What needs to be done in order to prevent the demise of the Cobban Bridge?
We know that the bridge has been declared off limits for all traffic, including pedestrians and cyclists- at least until the environmental impact and cultural surveys are completed, which can take 6-12 months or more to complete (including alternatives for reusing the bridge both in place and elsewhere). Without that there is no federal funding that can cover 80% of the costs for the bridge. There has been a lot of public support and sentiment towards the Cobban Bridge and ways to save and reuse the structure, yet the approach of doing-nothing is not an option. This was already seen with the Wagon Wheel Bridge in Iowa, and its neglect, combined with vandalism and the lack of maintenance resulted in the “Triple GAU” consisting of arson, collapse and in the end, the removal of the remaining structure in 2016. There are a lot of ideas for reusing the bridge- be it in place or at a different location (even in segments), and the county is ready to hand over the keys that will unlock the gates that have closed off the structure since August, forcing travelers to detour to crossings at Jim Falls and Cornell. Yet, like with the Green Bridge in Des Moines, Iowa, which has been reopened since the end of last year, a group or alliance will be needed that will take over ownership and assume full responsibilities of the bridge and assure that it is safe for use. And speaking from experiences of others, the going may be tough at the beginning, but after a series of fundraisers and other events to help restore and reuse the bridge, the Cobban Bridge may have another life beyond that of horse and buggy, the Model T and lastly, the Audi.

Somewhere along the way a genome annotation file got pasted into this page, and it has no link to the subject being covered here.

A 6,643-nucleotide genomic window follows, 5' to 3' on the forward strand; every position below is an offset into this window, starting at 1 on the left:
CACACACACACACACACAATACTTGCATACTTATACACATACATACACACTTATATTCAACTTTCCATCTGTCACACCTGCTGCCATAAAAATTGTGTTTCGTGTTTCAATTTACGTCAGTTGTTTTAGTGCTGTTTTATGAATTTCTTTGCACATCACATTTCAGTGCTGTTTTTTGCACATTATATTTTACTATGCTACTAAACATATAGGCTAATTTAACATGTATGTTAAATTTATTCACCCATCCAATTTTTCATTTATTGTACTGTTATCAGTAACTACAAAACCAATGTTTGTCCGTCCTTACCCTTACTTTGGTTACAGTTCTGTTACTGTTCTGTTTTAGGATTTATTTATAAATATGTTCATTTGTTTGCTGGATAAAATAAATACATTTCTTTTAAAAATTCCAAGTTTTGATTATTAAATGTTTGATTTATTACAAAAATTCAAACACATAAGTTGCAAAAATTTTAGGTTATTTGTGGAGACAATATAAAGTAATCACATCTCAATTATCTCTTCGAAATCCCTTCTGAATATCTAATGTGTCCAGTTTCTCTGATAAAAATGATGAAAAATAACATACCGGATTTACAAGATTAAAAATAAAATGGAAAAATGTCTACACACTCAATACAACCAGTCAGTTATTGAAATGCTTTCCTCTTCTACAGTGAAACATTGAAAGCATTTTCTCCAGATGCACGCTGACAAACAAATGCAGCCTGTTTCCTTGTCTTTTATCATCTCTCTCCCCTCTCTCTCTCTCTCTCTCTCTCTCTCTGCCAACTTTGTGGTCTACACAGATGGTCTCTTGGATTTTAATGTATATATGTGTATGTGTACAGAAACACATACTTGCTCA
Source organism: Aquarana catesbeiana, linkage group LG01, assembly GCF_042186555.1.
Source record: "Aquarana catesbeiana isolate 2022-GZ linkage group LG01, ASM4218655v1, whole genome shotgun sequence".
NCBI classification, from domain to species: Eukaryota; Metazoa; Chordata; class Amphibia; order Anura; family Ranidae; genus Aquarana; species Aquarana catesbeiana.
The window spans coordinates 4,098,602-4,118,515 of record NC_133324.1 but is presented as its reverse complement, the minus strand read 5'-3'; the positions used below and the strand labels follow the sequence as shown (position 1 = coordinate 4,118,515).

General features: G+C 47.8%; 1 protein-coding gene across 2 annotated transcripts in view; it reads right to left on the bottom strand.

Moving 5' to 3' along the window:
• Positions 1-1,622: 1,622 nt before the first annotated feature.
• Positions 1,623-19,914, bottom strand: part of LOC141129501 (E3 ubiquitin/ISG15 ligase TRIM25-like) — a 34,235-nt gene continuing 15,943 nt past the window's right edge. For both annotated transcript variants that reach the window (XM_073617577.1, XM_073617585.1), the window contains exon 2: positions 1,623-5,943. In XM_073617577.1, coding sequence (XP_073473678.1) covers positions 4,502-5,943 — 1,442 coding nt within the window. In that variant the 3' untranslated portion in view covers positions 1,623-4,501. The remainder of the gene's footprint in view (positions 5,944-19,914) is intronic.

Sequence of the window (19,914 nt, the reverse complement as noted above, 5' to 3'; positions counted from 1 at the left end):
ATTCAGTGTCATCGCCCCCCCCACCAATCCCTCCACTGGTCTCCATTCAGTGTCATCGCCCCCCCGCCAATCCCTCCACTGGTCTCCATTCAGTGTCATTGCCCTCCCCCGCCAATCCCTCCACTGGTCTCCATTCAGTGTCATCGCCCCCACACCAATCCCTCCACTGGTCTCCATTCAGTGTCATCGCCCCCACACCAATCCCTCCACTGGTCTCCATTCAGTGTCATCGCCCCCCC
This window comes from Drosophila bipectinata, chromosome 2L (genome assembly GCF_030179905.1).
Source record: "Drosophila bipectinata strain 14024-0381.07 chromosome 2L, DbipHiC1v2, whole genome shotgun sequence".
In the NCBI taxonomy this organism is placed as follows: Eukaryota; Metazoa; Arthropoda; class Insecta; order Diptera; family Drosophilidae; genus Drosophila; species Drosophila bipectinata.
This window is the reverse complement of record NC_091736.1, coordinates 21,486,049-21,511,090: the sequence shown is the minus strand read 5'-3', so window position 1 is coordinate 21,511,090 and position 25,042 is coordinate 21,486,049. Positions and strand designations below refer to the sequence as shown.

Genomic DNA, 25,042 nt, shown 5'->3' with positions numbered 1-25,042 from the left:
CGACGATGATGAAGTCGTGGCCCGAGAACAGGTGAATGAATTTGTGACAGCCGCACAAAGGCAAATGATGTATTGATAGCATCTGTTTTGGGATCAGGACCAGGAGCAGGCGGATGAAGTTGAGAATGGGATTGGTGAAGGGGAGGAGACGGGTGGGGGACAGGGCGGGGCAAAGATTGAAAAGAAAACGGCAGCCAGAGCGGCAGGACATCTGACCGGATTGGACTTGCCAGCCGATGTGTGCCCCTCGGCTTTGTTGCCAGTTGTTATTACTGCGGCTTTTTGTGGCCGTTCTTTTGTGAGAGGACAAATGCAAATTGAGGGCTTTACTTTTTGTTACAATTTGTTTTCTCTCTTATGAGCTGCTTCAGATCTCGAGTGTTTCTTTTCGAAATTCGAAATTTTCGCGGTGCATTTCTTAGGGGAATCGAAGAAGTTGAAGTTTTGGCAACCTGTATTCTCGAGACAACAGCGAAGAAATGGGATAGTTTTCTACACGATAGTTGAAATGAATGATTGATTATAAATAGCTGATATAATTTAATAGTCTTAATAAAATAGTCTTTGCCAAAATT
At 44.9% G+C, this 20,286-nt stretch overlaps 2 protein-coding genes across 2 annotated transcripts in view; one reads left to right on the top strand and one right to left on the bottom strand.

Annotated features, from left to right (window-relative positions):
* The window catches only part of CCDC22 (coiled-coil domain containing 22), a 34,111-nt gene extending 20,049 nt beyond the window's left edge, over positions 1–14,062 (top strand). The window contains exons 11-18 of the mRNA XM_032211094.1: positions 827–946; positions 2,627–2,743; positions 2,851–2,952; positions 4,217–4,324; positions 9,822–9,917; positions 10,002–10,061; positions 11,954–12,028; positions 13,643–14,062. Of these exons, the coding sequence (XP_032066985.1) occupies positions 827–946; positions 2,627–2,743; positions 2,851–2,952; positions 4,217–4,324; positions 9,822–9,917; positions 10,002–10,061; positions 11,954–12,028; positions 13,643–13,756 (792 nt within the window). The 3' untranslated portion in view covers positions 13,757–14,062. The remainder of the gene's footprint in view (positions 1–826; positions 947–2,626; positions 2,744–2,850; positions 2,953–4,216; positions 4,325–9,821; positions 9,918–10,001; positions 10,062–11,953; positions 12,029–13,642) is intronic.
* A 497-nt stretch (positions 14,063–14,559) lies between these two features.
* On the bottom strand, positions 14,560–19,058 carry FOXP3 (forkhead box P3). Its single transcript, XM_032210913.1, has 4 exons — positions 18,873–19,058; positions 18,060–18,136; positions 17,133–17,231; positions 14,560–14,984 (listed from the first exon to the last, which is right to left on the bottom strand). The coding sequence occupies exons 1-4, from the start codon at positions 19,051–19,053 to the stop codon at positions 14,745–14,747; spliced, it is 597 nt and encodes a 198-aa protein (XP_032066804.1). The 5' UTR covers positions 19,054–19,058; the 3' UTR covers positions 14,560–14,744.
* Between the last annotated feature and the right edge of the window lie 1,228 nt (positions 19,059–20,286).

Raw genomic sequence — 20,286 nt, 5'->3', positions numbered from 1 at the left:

If you would like to help restore and/or reuse the Cobban Bridge, you can visit its facebook page (here) and contact Marilyn Murphy at this address: email@example.com. She’s the main contact for the bridge and can also provide you with some other contact information of others involved with the project. She and her husband Jim were nice enough to provide some pics of the bridge for this article. The Chronicles will keep you posted on the latest on the Cobban Bridge and the steps that will be needed on the structure’s future, regardless of which direction it is taken.
Washington DOT (WSDOT) will pay up to $1 million for the dismantling, transporting and reassembling of the 1925 through truss bridge to be reused for any purpose.